Finding the Right Carrier
    As part of those same cost-containment methods issued from the study, CFI chose Parcel Insurance Plan (PIP) as the insurance carrier for all of its insured package shipments. "PIP helps keep our costs down, and that helps us keep prices competitive for our clients," notes CFI Senior Vice President and General Manager Wayne D. Zehr, who is both a registered pharmacist and a lawyer. "We save thousands of dollars every month by using PIP."
    Those sentiments are echoed throughout the company. "Once we found out about PIP, we definitely wanted them to be part of our manifesting system," says Robinson, who oversaw the review of all software-operated systems. "PIP is very easy for us to use with the USPS or any of our carriers." Assistant Shipping Manager Wendy Cassell, who uses PIP every day, says, "We don�t have to do anything new or different [with PIP]. It�s all programmed into our Kewill manifest on whatever carrier we choose for an individual package." Customer Service Rep Johanna Oviedo, who handles claims for the company, comments, "PIP is very, very prompt to pay claims. I like that there is always someone available to talk to. Our broker at PIP is easy to get a hold of. They really come through for us."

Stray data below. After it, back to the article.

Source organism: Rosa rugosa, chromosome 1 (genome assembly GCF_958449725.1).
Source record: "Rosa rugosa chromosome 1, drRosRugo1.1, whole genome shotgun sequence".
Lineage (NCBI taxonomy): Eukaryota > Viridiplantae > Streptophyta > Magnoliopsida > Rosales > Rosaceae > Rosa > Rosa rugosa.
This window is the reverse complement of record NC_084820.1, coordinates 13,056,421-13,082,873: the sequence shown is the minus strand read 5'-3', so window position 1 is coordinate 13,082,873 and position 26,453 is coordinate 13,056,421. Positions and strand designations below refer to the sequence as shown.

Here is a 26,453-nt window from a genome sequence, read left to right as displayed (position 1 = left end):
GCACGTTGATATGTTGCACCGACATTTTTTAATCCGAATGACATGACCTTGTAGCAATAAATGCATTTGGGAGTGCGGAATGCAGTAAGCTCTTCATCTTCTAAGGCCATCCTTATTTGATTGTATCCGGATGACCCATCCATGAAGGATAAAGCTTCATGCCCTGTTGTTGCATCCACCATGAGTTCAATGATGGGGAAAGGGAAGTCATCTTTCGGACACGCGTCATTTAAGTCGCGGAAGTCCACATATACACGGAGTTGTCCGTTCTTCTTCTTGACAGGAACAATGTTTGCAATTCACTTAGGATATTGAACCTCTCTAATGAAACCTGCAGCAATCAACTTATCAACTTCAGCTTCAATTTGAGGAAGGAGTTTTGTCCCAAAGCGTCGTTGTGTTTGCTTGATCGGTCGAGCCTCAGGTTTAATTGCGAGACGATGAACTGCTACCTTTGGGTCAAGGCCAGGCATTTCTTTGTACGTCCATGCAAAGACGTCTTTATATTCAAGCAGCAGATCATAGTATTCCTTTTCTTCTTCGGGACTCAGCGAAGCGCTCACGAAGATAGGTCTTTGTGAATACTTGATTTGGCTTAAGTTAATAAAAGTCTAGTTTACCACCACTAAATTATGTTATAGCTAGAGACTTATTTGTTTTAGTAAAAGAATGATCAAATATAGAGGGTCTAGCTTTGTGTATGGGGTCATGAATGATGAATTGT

The bulk of CFI�s prescriptions are long-term, maintenance medications for chronic illnesses like high blood pressure, diabetes and arthritis. But the company has recently branched into over-the-counter medications. And CFI is using the Internet to allow patients to order refills. Patients can search the site for a specific brand, product or product ingredient, review their orders online and find a participating local pharmacy for the delivery of acute medications. "We�ll be doing more and more over the Internet, as the technology becomes more widespread and security issues are resolved," explains Robinson. "The company is working on ways to bring prescribing doctors directly into the prescription delivery loop to save time and effort for patients. Our goal is to make it as convenient as possible for patients to get their prescriptions, while being as cost-effective as possible for our client organizations. Having vendors like the USPS, Kewill and Parcel Insurance Plan helps us do that."